(H) cease evasion of United States export controls and other laws; and

(3) reaffirms the policy promulgated in the Taiwan Relations Act (Public Law 96-8) and insists that the Taiwan Relations Act be fully implemented by the President.

Mr. MACK. Mr. President, I rise today to submit a concurrent resolution on the Clinton-Jiang United States-People's Republic of China summit with my colleagues Senators Abraham, Nickles, and Craig. I am compelled to do this for two reasons.

First, let me provide some context for my comments. I traveled to China this past March to address Hong Kong reversion issues, and returned concerned about United States-China relations. My concern grew from what I perceived as the distance between the shared humanity of American and Chinese people, and the distrust of people expressed by the autocratic Government of the People's Republic of China.

My two issues with this summit are these:

First, we know what President Jiang gets from this visit; we do not know what President Clinton will receive in return for the American people.

Second, unfortunately, it seems that the bar has been lowered--the administration has lowered expectations for the summit--in order to more easily achieve the appearance of a successful summit. If the United States abandons realistic and important summit deliverables until a possible 1998 Clinton visit to Beijing, United States values today will be sacrificed for political gain tomorrow.

Let me elaborate on these points. What does Jiang get? He gets more power in Beijing.

He is the leader of the largest authoritarian government in the world. His top priority, as a Communist leader, is consolidation of power and longevity in office.

His overriding goal for the summit, therefore, is to demonstrate that he can deal effectively with the United States. He wants to bring home symbolic proof that the United States views the People's Republic of China, with Jiang at the helm, as a respected global power.

This state visit will deliver the symbolism President Jiang so strongly seeks.

What do we get? We do not yet know because there is not an articulated United States-China policy.

President Clinton has no articulated China policy and will not likely produce one during this summit. This may be the single most dangerous aspect of our relationship with China.

President Clinton this week must deliver a milestone in a clearly articulated policy which supports a coherent and well defined strategy. And he must bring the Congress and American people with him.

To do this, he should attain specific deliverables on human rights, weapons proliferation, and trade.

Therefore, Mr President, today we are introducing this resolution to articulate our specific expectations. During this summit, the United States should do the following: State United States support for the democratization of China; call for progress on human rights, and the immediate release of prisoners of conscience, including Wei Jingsheng and Wang Dan; call for concrete steps to prevent the proliferation of weapons and weapons technology, including nuclear technology and cruise missiles; call for concrete progress to cease unfair market practices; state United States commitment to maintaining regional peace and security by working with our regional allies; and reaffirm United States policy promulgated in the Taiwan Relations Act.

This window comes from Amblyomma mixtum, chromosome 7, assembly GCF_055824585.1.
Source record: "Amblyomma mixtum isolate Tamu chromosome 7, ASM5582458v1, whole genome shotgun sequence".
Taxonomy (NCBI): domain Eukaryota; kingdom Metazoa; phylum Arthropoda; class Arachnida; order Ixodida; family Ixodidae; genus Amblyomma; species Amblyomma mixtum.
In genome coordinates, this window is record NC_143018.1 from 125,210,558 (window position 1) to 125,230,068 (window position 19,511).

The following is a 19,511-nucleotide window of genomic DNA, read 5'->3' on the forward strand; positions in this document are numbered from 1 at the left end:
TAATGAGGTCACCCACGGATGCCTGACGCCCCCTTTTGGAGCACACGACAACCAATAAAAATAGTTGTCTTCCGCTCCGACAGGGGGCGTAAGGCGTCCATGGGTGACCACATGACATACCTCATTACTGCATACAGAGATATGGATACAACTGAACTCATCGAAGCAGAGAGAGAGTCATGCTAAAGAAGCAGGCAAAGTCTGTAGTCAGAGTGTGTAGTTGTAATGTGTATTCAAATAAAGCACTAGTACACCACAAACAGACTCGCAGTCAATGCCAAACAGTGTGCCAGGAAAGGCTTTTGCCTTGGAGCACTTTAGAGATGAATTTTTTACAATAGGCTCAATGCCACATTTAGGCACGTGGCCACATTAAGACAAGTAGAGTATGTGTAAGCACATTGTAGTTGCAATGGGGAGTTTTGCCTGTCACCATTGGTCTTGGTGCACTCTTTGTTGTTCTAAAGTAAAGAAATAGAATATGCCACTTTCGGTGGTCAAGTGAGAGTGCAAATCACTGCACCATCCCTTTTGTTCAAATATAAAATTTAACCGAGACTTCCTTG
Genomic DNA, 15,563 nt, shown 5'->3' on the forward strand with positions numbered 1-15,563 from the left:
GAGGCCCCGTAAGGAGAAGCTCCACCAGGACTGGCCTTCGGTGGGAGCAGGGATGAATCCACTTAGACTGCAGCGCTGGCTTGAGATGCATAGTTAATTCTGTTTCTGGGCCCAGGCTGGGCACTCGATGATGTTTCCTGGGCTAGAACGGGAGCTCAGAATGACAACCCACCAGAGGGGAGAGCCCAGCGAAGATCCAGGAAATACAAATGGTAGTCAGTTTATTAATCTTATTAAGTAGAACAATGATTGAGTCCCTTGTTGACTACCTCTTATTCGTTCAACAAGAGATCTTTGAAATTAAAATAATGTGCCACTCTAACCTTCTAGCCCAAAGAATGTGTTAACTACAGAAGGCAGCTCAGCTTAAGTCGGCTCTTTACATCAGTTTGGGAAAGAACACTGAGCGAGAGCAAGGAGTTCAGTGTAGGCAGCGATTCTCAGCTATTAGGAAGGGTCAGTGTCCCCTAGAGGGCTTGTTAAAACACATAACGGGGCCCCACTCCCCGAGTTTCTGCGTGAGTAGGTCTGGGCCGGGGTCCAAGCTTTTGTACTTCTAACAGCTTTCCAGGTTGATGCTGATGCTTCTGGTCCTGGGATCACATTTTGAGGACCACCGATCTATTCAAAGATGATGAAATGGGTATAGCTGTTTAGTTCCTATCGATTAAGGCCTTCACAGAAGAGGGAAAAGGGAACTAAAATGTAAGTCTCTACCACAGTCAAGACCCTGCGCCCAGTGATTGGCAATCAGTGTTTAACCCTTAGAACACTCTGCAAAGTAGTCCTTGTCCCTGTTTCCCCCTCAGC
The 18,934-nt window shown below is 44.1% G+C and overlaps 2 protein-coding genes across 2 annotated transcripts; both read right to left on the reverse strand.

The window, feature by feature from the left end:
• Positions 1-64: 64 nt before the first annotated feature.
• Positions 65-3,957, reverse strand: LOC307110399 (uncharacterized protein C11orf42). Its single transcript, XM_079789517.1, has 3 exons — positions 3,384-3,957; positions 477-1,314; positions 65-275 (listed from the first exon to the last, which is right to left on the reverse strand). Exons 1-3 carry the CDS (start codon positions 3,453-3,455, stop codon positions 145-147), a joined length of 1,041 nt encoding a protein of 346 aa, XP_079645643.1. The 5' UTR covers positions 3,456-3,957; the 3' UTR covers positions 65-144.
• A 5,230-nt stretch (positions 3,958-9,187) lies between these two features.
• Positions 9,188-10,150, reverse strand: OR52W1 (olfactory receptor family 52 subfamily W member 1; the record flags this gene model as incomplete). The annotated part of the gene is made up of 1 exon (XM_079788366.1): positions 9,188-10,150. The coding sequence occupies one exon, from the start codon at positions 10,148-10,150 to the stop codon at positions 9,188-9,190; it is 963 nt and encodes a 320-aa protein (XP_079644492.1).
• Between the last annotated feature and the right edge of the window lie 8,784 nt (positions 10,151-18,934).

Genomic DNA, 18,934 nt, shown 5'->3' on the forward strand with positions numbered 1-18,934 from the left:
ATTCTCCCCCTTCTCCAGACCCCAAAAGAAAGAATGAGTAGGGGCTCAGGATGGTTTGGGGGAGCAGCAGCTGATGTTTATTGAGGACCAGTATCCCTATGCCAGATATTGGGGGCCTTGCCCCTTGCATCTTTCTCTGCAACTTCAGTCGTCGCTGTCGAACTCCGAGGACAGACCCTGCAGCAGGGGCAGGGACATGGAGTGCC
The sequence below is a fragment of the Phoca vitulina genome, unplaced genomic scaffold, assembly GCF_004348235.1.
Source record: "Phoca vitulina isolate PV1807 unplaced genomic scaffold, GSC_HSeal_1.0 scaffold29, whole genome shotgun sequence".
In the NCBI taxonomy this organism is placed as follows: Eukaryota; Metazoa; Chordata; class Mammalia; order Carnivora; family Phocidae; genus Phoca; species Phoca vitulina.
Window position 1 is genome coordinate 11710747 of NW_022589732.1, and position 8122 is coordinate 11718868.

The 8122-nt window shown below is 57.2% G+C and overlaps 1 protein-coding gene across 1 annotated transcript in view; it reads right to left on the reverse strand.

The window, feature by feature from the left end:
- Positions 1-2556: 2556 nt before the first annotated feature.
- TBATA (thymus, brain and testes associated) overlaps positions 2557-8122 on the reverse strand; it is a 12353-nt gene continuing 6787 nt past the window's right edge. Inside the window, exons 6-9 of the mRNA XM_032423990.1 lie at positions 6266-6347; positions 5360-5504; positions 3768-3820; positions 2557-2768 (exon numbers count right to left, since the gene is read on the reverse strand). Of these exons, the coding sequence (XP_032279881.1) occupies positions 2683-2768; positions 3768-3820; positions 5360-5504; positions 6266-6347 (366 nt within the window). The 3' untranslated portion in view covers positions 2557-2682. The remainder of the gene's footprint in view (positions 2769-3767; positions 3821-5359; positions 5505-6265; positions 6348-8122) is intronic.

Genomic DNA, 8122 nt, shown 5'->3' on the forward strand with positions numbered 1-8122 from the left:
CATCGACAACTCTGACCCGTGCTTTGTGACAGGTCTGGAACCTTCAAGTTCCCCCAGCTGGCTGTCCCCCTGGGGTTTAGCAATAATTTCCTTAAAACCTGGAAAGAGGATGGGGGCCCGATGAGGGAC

Mr President, I hope that President Clinton will not lose this opportunity to gain concrete progress on the vitally important United States-China relationship.

If we solidify Jiang's hold on political power in Beijing, and in return must wait until a possible Beijing summit next year before the American people get what they desire--trade, human rights, and national security progress--the failure of the summit will not be lost on the Congress or the American people.

Nonaction represents an opportunity cost, Mr. President. My question to President Clinton is this, `What price would you have the people of the United States and China pay for this week's headlines.'

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Mr. ABRAHAM. Mr. President, I rise to join my colleagues Senator Mack and Senator Nickles in cosponsoring Senate Concurrent Resolution 57.

This resolution concerns the imminent state visit of President Jiang Zemin of the People's Republic of China and his summit meeting with President Clinton. It expresses the sense of the Senate that that meeting should address critical human rights and national security issues.

Mr. President, I have come to the floor several times in recent days to express my belief that it would be inappropriate and counterproductive for our President to welcome the Chinese Communist leader at a state visit without insisting on significant progress on the part of the Chinese Government in areas of great concern to our country.

The ceremonial niceties and diplomatic prestige of a state visit in my opinion may, particularly if unaccompanied by substantive action, give the unfortunate impression that the United States approves of the numerous human rights abuses and instances of weapons proliferation undertaken by the current Chinese Government. I joined with Senator Feingold and Senator Helms in sponsoring a resolution calling on the administration to make this a working rather than a state visit so that the administration might work on the many issues of concern to both our countries without providing undue legitimacy to current Chinese practice.